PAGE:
Artificial Intelligence (AI) has become incredibly adept at understanding the content of images and video. This has been achieved by training them on billions of images. But the robots haven’t developed this understanding on their own: There is human labour behind it. Human labour that works many hours for a few dollars to explain to the computer what is in the images.
In third world countries such as Venezuela, Pakistan, India and the Philippines, thousands or even millions of people work to identify and tag images on the screen. Their employers are tech giants such as Amazon, Microsoft, Google, Nvidia and Adobe. This is according to the technology magazine Wired, which has followed the money trail and uncovered the invisible industry behind artificial intelligence.
Here you can read about how tagging data has in some places become a family occupation for both parents and teenagers, and where the pay for a single task can be up to “a few dollars” – but also down to just one cent. The work is offered through platforms such as Toloka, Clickworker and Teemwork.AI.
Better than your mates’ extracurricular jobs
The money from the tech industry helps put food on the table for poor families, and Wired spoke to 17-year-old high school student Younis Hamden from Pakistan. He earns up to 100 US dollars a month working three to four hours a day on comparing products on Amazon, among other things. The salary is in stark contrast to what IT professionals in Silicon Valley get for working for the same companies. But it’s far better than the waitressing jobs that his classmates spend their free time doing. And the salary is paid in strong US dollars.
Censorship requires human censors
To shield innocent eyes from sexual content, social media does not allow nude images. This was initially attempted to be solved by setting the filter to avoid images with a certain percentage of skin colour. But with disastrously bad results. Firstly, skin comes in many shades, which is a challenge in itself. Secondly, many completely innocent images were mistakenly removed. Including classic paintings by the baroque painter Rubens.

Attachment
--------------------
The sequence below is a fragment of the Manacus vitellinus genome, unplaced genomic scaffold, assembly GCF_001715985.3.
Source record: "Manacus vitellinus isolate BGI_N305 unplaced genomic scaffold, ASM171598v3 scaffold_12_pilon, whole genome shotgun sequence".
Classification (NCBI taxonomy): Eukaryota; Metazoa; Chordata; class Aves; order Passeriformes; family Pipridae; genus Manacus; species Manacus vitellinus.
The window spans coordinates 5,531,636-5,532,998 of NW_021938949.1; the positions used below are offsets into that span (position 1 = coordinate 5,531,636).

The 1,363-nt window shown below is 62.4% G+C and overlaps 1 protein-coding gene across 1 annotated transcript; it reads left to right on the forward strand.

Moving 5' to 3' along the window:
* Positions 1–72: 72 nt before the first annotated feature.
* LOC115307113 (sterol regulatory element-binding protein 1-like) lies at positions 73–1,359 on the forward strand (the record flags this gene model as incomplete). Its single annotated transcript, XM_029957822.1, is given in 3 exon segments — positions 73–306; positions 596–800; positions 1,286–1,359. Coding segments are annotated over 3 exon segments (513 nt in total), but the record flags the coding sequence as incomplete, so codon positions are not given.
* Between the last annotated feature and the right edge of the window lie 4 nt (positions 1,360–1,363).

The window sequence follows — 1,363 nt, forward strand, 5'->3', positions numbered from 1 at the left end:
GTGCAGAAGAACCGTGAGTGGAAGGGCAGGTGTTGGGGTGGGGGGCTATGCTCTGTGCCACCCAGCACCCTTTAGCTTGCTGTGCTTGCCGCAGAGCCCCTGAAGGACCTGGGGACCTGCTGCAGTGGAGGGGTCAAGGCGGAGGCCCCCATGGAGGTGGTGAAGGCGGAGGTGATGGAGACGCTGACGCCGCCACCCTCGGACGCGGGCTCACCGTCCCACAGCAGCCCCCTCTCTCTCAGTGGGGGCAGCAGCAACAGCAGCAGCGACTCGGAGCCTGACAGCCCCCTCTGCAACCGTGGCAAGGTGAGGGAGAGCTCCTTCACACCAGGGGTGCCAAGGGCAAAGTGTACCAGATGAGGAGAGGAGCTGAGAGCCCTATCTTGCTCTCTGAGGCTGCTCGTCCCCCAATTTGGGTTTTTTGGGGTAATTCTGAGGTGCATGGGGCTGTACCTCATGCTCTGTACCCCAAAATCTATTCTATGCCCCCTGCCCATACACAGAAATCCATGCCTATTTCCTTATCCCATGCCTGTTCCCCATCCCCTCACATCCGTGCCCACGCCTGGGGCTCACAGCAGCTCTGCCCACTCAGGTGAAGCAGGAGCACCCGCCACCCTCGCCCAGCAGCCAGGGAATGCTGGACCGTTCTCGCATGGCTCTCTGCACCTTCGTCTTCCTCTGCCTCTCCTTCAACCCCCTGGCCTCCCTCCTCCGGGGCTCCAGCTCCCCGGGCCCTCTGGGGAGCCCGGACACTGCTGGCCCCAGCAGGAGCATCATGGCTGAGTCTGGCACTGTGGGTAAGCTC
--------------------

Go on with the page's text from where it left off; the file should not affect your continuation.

Today, social media like TikTok, YouTube and Facebook have become a little more nuanced, and it’s now about avoiding sexually charged images and words. The same goes for hate speech and violence. Which means human trainers have to sift through an endless stream of images and texts that may or may not be suitable for innocent eyes.
You too work for free for the AIs
If you, dear reader, think that the pay for screen workers in the Global South is poor, you may be shocked to learn that you yourself are working for free to train the artificial intelligences!
You’ve probably often come across Captchas, image puzzles to distinguish humans from computers, when logging into a website.
Google’s reCaptcha is the most well-known of its kind, and the task of identifying the images in a series that include motorcycles, traffic lights or school buses is so annoying that you almost feel sorry for the computer forced to give up.
But while you’re sweating over the annoying captcha tests, you’re helping to train artificial intelligence to decipher the content of the images. For free. Which could very well lead to even more difficult captcha tests as computers get better and better…